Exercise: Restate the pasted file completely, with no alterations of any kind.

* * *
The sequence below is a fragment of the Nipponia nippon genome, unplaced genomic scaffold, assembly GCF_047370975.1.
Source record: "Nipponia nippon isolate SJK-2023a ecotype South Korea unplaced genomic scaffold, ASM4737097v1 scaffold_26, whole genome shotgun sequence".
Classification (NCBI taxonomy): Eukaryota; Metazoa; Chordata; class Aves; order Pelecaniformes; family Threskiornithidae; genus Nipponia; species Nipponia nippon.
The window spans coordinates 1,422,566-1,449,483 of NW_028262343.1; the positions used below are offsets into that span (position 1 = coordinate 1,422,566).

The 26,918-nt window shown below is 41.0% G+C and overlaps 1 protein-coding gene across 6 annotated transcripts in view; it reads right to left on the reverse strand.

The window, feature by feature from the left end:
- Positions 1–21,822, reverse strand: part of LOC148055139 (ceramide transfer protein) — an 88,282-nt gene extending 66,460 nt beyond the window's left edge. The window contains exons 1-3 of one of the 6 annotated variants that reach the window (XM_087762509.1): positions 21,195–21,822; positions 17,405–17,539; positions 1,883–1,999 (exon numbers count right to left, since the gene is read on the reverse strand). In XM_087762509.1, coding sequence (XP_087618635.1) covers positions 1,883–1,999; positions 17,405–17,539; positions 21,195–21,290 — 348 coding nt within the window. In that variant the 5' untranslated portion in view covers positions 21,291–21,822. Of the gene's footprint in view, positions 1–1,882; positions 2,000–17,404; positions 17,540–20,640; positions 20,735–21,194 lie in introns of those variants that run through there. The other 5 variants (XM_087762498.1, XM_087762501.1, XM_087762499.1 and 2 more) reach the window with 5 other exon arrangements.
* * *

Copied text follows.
The sequence below is a fragment of the Nipponia nippon genome, unplaced genomic scaffold, assembly GCF_047370975.1.
Source record: "Nipponia nippon isolate SJK-2023a ecotype South Korea unplaced genomic scaffold, ASM4737097v1 scaffold_26, whole genome shotgun sequence".
Classification (NCBI taxonomy): Eukaryota; Metazoa; Chordata; class Aves; order Pelecaniformes; family Threskiornithidae; genus Nipponia; species Nipponia nippon.
The window spans coordinates 1,422,566-1,449,483 of NW_028262343.1; the positions used below are offsets into that span (position 1 = coordinate 1,422,566).

The 26,918-nt window shown below is 41.0% G+C and overlaps 1 protein-coding gene across 6 annotated transcripts in view; it reads right to left on the reverse strand.

The window, feature by feature from the left end:
- Positions 1–21,822, reverse strand: part of LOC148055139 (ceramide transfer protein) — an 88,282-nt gene extending 66,460 nt beyond the window's left edge. The window contains exons 1-3 of one of the 6 annotated variants that reach the window (XM_087762509.1): positions 21,195–21,822; positions 17,405–17,539; positions 1,883–1,999 (exon numbers count right to left, since the gene is read on the reverse strand). In XM_087762509.1, coding sequence (XP_087618635.1) covers positions 1,883–1,999; positions 17,405–17,539; positions 21,195–21,290 — 348 coding nt within the window. In that variant the 5' untranslated portion in view covers positions 21,291–21,822. Of the gene's footprint in view, positions 1–1,882; positions 2,000–17,404; positions 17,540–20,640; positions 20,735–21,194 lie in introns of those variants that run through there. The other 5 variants (XM_087762498.1, XM_087762501.1, XM_087762499.1 and 2 more) reach the window with 5 other exon arrangements.